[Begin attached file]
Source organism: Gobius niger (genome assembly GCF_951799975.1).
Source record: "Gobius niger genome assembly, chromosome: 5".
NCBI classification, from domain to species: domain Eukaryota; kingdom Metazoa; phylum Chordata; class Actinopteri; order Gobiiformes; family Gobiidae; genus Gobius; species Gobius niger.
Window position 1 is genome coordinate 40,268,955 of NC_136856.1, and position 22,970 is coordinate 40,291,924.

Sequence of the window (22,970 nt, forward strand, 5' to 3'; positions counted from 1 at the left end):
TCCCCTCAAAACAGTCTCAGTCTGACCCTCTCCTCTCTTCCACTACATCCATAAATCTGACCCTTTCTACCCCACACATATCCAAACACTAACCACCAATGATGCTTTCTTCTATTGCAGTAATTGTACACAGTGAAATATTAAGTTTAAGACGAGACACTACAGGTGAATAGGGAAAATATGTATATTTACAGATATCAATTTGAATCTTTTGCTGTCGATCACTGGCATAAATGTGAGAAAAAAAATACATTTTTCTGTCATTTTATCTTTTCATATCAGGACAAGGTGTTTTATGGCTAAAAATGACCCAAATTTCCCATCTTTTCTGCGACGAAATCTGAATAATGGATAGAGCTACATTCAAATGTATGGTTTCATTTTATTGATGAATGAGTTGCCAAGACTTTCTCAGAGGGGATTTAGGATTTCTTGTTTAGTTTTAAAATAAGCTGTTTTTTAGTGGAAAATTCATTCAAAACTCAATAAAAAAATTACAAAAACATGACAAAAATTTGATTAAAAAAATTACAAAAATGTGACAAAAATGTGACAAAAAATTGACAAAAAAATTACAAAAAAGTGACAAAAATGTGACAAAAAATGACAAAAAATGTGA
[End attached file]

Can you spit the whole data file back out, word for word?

Source organism: Gobius niger (genome assembly GCF_951799975.1).
Source record: "Gobius niger genome assembly, chromosome: 5".
NCBI classification, from domain to species: domain Eukaryota; kingdom Metazoa; phylum Chordata; class Actinopteri; order Gobiiformes; family Gobiidae; genus Gobius; species Gobius niger.
Window position 1 is genome coordinate 40,268,955 of NC_136856.1, and position 22,970 is coordinate 40,291,924.

Sequence of the window (22,970 nt, forward strand, 5' to 3'; positions counted from 1 at the left end):
TCCCCTCAAAACAGTCTCAGTCTGACCCTCTCCTCTCTTCCACTACATCCATAAATCTGACCCTTTCTACCCCACACATATCCAAACACTAACCACCAATGATGCTTTCTTCTATTGCAGTAATTGTACACAGTGAAATATTAAGTTTAAGACGAGACACTACAGGTGAATAGGGAAAATATGTATATTTACAGATATCAATTTGAATCTTTTGCTGTCGATCACTGGCATAAATGTGAGAAAAAAAATACATTTTTCTGTCATTTTATCTTTTCATATCAGGACAAGGTGTTTTATGGCTAAAAATGACCCAAATTTCCCATCTTTTCTGCGACGAAATCTGAATAATGGATAGAGCTACATTCAAATGTATGGTTTCATTTTATTGATGAATGAGTTGCCAAGACTTTCTCAGAGGGGATTTAGGATTTCTTGTTTAGTTTTAAAATAAGCTGTTTTTTAGTGGAAAATTCATTCAAAACTCAATAAAAAAATTACAAAAACATGACAAAAATTTGATTAAAAAAATTACAAAAATGTGACAAAAATGTGACAAAAAATTGACAAAAAAATTACAAAAAAGTGACAAAAATGTGACAAAAAATGACAAAAAATGTGA